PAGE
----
Building a private cloud based on OpenStack has typically been a complex process with uncertain build costs based on time and materials requiring specialised expertise and low-level Linux OS knowledge. To help enterprises overcome these challenges,Canonical offers Private Cloud Build to provide businesses with a fully deployed OpenStack delivered in as little as two weeks at a fixed cost.

Mozilla Firefox News and Opera Release

Filed under
Moz/FF
Web
  • 2019 Add-ons Community Meetup in London

    At the end of October, the Firefox add-ons team hosted a day-long meetup with a group of privacy extension developers as part of the Mozilla Festival in London, UK. With 2019 drawing to a close, this meetup provided an excellent opportunity to hear feedback from developers involved in the Recommended Extensions program and to get input about some of our plans for 2020.

    [...]

    We recently announced that Firefox Preview, Mozilla’s next generation browser for Android built on GeckoView, will support extensions through the WebExtensions API. Members of the Android engineering team will build select APIs needed to initially support a small set of Recommended Extensions.

    The group discussed a wishlist of features for extensions on Android, including support for page actions and browser actions, history search, and the ability to manipulate context menus. These suggestions will be considered as work on Firefox Preview moves forward.

  • Here’s why pop culture and passwords don’t mix

    Were they on a break or not?! For nearly a decade, Ross and Rachel’s on-screen relationship was a point of contention for millions of viewers around the world. It’s no surprise to learn that years after the series finale, they are not only TV’s most beloved characters, but their names are popular account passwords, too. That’s right. More than thousands of internet users love Rachel, Monica, Joey, Chandler, Ross and Phoebe enough to use their names as passwords.

    Wondering about trends, we turned to haveibeenpwned (HIBP) — the website that aggregates data from known breaches — for pop culture favorites. (Firefox Monitor draws from HIBP to help people learn if they’ve been caught up in a data breach and take steps to protect themselves.)

    We couldn’t access any data files, browse lists of passwords or link passwords to logins — that info is inaccessible and kept secure — but we could look up random bad passwords manually on HIBP. It turns out, quite a lot of sitcom and sports fans are using pop culture passwords for their accounts. These bad passwords are not only weak, they have also been breached. Here’s what we spotted.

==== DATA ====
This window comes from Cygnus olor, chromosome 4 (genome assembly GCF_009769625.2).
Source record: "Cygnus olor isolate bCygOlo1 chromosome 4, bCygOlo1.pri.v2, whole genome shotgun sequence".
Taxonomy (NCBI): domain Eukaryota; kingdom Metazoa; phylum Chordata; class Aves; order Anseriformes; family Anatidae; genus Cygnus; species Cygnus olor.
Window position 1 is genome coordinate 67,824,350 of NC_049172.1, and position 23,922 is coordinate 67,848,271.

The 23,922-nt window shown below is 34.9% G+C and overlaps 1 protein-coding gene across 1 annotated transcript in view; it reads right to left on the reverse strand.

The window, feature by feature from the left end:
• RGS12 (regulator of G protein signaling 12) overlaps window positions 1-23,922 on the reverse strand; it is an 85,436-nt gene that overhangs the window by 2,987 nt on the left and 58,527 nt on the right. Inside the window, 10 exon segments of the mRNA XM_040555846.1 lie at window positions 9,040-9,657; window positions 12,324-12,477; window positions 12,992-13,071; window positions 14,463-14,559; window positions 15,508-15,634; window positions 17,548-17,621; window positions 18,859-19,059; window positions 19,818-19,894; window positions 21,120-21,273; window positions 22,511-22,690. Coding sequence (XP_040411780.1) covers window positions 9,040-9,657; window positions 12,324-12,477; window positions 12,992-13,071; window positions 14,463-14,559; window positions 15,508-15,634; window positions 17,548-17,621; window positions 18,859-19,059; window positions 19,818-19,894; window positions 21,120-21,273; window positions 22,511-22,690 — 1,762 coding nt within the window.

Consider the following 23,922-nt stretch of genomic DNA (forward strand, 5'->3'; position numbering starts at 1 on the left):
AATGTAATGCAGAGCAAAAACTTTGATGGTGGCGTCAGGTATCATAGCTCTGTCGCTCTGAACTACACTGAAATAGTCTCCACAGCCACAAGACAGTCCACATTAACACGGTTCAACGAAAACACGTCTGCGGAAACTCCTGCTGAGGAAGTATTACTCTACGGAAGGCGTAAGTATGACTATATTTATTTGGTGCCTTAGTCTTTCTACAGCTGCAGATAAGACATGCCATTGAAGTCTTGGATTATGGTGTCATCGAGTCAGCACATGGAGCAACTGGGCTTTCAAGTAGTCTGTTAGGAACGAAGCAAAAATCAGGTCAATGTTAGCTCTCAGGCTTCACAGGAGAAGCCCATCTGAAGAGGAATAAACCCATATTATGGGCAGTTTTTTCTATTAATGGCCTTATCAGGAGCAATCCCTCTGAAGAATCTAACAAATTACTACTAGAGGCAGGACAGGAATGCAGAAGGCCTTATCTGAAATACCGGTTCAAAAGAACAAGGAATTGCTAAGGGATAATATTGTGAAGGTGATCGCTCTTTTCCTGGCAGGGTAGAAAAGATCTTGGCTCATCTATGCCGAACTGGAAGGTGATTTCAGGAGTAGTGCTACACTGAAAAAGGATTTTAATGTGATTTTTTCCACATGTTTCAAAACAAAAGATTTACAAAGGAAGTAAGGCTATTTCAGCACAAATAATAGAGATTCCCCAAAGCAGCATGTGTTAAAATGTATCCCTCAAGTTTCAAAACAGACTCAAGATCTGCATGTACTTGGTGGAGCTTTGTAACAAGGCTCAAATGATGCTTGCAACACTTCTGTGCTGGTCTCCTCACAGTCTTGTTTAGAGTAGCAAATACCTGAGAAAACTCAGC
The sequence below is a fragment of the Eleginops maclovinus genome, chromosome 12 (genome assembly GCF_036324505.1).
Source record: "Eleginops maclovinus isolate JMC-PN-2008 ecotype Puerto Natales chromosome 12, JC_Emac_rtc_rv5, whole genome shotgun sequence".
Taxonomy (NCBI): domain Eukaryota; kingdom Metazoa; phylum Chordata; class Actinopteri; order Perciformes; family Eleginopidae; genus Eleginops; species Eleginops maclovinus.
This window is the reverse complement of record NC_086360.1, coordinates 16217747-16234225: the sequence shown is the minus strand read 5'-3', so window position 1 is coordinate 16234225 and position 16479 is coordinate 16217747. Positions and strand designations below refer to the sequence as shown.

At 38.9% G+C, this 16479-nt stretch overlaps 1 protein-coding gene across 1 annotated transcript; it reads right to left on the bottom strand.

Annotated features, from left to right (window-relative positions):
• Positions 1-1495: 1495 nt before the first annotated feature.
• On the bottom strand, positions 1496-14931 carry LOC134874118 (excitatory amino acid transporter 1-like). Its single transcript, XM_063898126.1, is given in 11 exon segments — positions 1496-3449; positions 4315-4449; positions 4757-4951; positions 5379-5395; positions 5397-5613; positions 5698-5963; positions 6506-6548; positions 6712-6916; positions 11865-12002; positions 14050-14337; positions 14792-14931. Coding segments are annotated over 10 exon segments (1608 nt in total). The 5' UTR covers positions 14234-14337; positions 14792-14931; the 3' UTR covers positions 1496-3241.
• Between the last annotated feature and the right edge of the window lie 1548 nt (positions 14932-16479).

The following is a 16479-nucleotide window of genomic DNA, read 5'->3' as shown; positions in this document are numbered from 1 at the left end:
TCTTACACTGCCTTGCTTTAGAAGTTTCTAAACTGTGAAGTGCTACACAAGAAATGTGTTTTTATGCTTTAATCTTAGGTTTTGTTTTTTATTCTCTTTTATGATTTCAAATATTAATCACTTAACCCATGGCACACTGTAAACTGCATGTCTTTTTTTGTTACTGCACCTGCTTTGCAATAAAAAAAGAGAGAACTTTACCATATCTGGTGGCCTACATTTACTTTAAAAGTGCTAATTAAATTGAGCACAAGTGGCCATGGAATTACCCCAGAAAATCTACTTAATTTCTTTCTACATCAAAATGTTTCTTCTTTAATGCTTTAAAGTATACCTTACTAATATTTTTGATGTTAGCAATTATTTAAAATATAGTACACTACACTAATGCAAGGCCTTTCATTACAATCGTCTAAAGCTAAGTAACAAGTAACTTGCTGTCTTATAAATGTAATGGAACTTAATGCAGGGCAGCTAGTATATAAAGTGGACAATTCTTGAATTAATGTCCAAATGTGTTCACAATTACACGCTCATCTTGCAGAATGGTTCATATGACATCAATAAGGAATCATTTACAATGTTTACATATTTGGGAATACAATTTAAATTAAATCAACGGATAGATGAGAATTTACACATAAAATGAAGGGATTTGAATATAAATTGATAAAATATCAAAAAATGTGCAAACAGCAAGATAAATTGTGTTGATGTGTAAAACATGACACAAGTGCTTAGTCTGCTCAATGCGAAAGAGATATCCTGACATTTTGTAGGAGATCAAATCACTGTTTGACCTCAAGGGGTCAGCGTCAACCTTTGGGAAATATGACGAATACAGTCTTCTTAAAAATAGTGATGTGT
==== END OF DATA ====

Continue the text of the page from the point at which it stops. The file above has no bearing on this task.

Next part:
• Adding CodeQL and clang to our Bug Bounty Program

    One of the ways we’re supporting this initiative at Mozilla is through renewed investment in automation and static analysis. We think the broader Mozilla community can participate, and we want to encourage it. Today, we’re announcing a new area of our bug bounty program to encourage the community to use the CodeQL tools.  We are exploring the use of CodeQL tools and will award a bounty – above and beyond our existing bounties – for static analysis work that identifies present or historical flaws in Firefox.

  • Opera Browser 65 Released with Redesigned Address Bar

    Opera web browser 65 was released a day ago with redesigned address bar, improved tracker blocker, and new bookmarks panel.

  • Opera 65 Launches with Much-Improved Tracker Blocker, Redesigned Address Bar

    Opera Software announced today the general availability of the Opera 65 web browser for desktop platforms, including GNU/Linux, macOS, and Windows, a release that brings a bunch of enhancements and new features.
    Based on Chromium 78, the Opera 65 web browser is here and it's better than ever, brining a much-improved tracker blocker that finally lets you see which trackers are tracking your digital footprint while you're surfing the Internet.

    Based on the EasyPrivacy Tracking Protection list, Opera's tracker blocker feature will now show you all the trackers following you and let you take action against them if you believe some aren't good for you.

    By default, the tracker blocker will automatically block known tracker scripts to speed up the loading of pages and keep your online activity private. In Opera 65, the built-in tracker blocker can be toggled on and off per site too.